Another thing to mention is that it is about letting go of control. It doesn’t mean anything about me if someone else isn’t happy, and it can be draining for others to feel like your happiness depends on them being happy!

Tara: Your point that people pleasing is really about us – not the other people, is so important. That in fact, as you say, it can be draining for those around us to sense that our happiness depends on theirs.

What do you see when you are working with people-pleasers in your coaching practice, and what strategies do you use to help people-pleasers recover?

Jen: I think when you are a people pleaser you know what you are doing on some level or see the pattern when it’s pointed out. I know for myself, people-pleasing was something I was acutely aware of. I knew something was off when I was in that mode, in comparison to genuinely helping people.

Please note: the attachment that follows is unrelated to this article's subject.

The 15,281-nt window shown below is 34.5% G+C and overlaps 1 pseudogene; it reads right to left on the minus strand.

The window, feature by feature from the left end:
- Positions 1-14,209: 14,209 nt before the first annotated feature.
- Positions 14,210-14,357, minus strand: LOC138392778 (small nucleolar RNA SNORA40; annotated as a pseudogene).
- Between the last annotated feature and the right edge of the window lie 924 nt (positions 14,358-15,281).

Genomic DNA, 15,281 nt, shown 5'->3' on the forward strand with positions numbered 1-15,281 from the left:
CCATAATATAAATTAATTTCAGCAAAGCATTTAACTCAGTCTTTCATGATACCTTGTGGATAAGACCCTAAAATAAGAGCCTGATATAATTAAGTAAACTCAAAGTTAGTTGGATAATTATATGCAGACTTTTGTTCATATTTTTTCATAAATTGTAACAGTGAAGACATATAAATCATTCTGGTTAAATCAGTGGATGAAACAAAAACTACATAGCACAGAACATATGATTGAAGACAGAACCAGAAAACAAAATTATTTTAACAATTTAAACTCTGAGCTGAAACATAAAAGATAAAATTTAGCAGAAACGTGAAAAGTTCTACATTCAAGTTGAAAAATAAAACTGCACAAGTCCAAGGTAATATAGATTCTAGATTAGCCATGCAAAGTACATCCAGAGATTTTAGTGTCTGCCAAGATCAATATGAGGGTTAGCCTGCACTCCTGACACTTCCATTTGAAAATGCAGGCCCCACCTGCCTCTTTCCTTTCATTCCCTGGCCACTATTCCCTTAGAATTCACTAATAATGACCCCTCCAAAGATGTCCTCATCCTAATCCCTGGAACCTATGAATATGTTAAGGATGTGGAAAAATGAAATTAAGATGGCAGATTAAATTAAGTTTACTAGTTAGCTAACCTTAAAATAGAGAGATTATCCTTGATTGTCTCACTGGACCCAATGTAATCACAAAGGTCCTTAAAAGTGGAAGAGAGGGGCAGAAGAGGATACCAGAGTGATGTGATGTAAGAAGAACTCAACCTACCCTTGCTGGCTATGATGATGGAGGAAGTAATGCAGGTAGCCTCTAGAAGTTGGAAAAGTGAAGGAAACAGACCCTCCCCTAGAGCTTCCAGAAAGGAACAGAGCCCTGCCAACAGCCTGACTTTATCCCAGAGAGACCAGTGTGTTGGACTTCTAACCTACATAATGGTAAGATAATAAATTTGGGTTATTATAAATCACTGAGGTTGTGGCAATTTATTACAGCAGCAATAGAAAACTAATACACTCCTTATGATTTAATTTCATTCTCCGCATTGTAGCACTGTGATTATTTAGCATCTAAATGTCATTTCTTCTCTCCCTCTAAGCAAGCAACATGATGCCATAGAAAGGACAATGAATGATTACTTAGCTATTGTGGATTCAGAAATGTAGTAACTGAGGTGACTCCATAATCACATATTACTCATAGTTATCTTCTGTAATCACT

One strategy I use is to ask people to start catching themselves when they notice they are people-pleasing, and to implement a new behavior. Learning to say no, being authentic and listening to your intuition are all powerful strategies that make a real difference.

Tara: Yes, about “learning to say no” – can you say more about that? You’ve written about developing your “no” muscle and the surprising results.

Jen: If you are not used to saying no to requests, start with small things and build your confidence up with doing it. That is what I have done and it has helped me realize that it’s not as hard as I used to think it was.

There is a skill to saying no and leaving others feeling good too. For example, I recently said no to a request for my time, but genuinely thought the idea was great. I was honest about why I couldn’t do the request but also made sure I let the other person know that I thought it was a great idea too… Being honest and sensitive at the same time has helped me a lot in this area.

Another thing to mention is the trap of “over-explaining” why you are saying no. This can leave both yourself and the asker uncomfortable. Take the time to get comfortable yourself and why you are saying no first, before you respond. When you have decided to say no, be confident in your decision.